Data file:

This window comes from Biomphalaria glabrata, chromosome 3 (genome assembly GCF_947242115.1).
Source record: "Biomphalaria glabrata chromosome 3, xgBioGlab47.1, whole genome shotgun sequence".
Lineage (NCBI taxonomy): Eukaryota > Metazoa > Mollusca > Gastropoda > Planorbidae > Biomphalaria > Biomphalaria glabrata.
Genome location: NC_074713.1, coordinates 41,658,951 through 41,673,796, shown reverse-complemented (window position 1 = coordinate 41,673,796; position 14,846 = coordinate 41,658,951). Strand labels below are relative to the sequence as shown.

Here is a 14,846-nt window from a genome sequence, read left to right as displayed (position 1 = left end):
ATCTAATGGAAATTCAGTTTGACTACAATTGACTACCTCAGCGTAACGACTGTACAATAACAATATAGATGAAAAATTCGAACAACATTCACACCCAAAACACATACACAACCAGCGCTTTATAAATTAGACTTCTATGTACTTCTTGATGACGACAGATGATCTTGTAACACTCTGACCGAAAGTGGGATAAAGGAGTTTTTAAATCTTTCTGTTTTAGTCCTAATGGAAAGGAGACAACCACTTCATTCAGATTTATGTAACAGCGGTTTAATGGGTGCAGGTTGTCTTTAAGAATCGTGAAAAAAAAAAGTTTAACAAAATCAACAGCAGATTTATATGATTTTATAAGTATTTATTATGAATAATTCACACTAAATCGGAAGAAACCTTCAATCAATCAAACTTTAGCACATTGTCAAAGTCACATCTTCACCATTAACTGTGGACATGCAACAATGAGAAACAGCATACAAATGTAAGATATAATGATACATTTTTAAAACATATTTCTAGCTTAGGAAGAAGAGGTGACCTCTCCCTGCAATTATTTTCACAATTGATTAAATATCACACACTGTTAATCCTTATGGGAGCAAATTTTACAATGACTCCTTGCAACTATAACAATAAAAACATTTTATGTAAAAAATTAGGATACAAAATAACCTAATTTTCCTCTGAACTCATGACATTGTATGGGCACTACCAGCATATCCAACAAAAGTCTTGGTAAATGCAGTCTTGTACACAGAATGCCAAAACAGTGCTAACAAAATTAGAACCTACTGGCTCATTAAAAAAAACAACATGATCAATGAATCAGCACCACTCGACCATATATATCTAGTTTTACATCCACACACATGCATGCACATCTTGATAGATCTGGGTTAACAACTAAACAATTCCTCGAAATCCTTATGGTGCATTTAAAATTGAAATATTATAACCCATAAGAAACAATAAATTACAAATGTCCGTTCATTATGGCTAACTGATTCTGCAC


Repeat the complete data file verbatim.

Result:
This window comes from Biomphalaria glabrata, chromosome 3 (genome assembly GCF_947242115.1).
Source record: "Biomphalaria glabrata chromosome 3, xgBioGlab47.1, whole genome shotgun sequence".
Lineage (NCBI taxonomy): Eukaryota > Metazoa > Mollusca > Gastropoda > Planorbidae > Biomphalaria > Biomphalaria glabrata.
Genome location: NC_074713.1, coordinates 41,658,951 through 41,673,796, shown reverse-complemented (window position 1 = coordinate 41,673,796; position 14,846 = coordinate 41,658,951). Strand labels below are relative to the sequence as shown.

Here is a 14,846-nt window from a genome sequence, read left to right as displayed (position 1 = left end):
ATCTAATGGAAATTCAGTTTGACTACAATTGACTACCTCAGCGTAACGACTGTACAATAACAATATAGATGAAAAATTCGAACAACATTCACACCCAAAACACATACACAACCAGCGCTTTATAAATTAGACTTCTATGTACTTCTTGATGACGACAGATGATCTTGTAACACTCTGACCGAAAGTGGGATAAAGGAGTTTTTAAATCTTTCTGTTTTAGTCCTAATGGAAAGGAGACAACCACTTCATTCAGATTTATGTAACAGCGGTTTAATGGGTGCAGGTTGTCTTTAAGAATCGTGAAAAAAAAAAGTTTAACAAAATCAACAGCAGATTTATATGATTTTATAAGTATTTATTATGAATAATTCACACTAAATCGGAAGAAACCTTCAATCAATCAAACTTTAGCACATTGTCAAAGTCACATCTTCACCATTAACTGTGGACATGCAACAATGAGAAACAGCATACAAATGTAAGATATAATGATACATTTTTAAAACATATTTCTAGCTTAGGAAGAAGAGGTGACCTCTCCCTGCAATTATTTTCACAATTGATTAAATATCACACACTGTTAATCCTTATGGGAGCAAATTTTACAATGACTCCTTGCAACTATAACAATAAAAACATTTTATGTAAAAAATTAGGATACAAAATAACCTAATTTTCCTCTGAACTCATGACATTGTATGGGCACTACCAGCATATCCAACAAAAGTCTTGGTAAATGCAGTCTTGTACACAGAATGCCAAAACAGTGCTAACAAAATTAGAACCTACTGGCTCATTAAAAAAAACAACATGATCAATGAATCAGCACCACTCGACCATATATATCTAGTTTTACATCCACACACATGCATGCACATCTTGATAGATCTGGGTTAACAACTAAACAATTCCTCGAAATCCTTATGGTGCATTTAAAATTGAAATATTATAACCCATAAGAAACAATAAATTACAAATGTCCGTTCATTATGGCTAACTGATTCTGCAC